W3C home > Mailing lists > Public > www-style@w3.org > May 1997

Re: The concept of cascading

From: David Perrell <davidp@earthlink.net>
Date: Thu, 1 May 1997 12:36:56 -0700
Message-Id: <199705011942.MAA29277@norway.it.earthlink.net>
To: "Jon Bosak" <bosak@atlantic-83.Eng.Sun.COM>, <www-style@w3.org>
Jon Bosak wrote:
> You can't prevent anyone from doing anything.  So what.

Termination can be an effective means of prevention, particularly when
applied to the employee rather than the employment.

> Every medium- to large-size corporation invests major money in
> creating a corporate personality for their public documents and puts

Don't most large organizations have a design review before allowing
documents to be published for public consumption? In the message that
spawned this subthread I wrote "large organizations' intranets". For
internal publishing, an author need only use the prescribed authoring
tool and structural elements, then apply the prescribed stylesheet link
in order to publish documents with a consistent look and feel. I'm sure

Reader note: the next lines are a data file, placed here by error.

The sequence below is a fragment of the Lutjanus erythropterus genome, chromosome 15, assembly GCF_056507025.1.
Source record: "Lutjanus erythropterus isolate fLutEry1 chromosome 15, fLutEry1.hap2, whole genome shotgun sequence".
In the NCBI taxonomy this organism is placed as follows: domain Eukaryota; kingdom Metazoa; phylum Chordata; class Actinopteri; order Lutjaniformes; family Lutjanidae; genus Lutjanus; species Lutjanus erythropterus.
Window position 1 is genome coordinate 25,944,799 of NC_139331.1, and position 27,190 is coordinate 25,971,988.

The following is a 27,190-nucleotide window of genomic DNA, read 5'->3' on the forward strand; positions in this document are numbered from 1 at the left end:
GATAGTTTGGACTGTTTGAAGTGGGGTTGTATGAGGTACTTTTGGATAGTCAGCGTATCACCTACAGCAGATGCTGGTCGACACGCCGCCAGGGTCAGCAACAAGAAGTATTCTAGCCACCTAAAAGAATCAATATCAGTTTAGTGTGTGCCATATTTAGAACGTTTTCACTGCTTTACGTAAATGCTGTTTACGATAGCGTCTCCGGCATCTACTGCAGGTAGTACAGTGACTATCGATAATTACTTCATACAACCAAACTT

you're aware this is done now with paper documents -- multiple authors
use the same WP and stylesheet (template). The template includes the
corporate ID and can be enhanced with 'enforcement' macros.

A programmatic stylesheet with comprehensive layout control would be
more powerful than CSS and I never argued otherwise. But if a
departmental stylesheet rarely changes, CSS could facilitate style
consistency more effectively than verbal policies alone.

> ... it's been my experience that authors find it easier to
> work with policies when they are built into an interface than when
> they have to be memorized.  All things being equal, it should be
> easier to build policies into an interface using a parameterization
> model than using a cascading model.

Both API and allowable deviations would need to be documented. How else
would an author know the acceptable range for a parameter? You've made
the point that a parameterized stylesheet could programmatically
enforce an acceptable range where CSS cannot. But this implies that
some control is being given to individual authors.

In my earlier message I was hypothesizing a situation where authors
have no control over style at all. The departmental or project-specific
stylesheet, once designed, would not be overridden.

David Perrell
Received on Thursday, 1 May 1997 15:42:33 UTC

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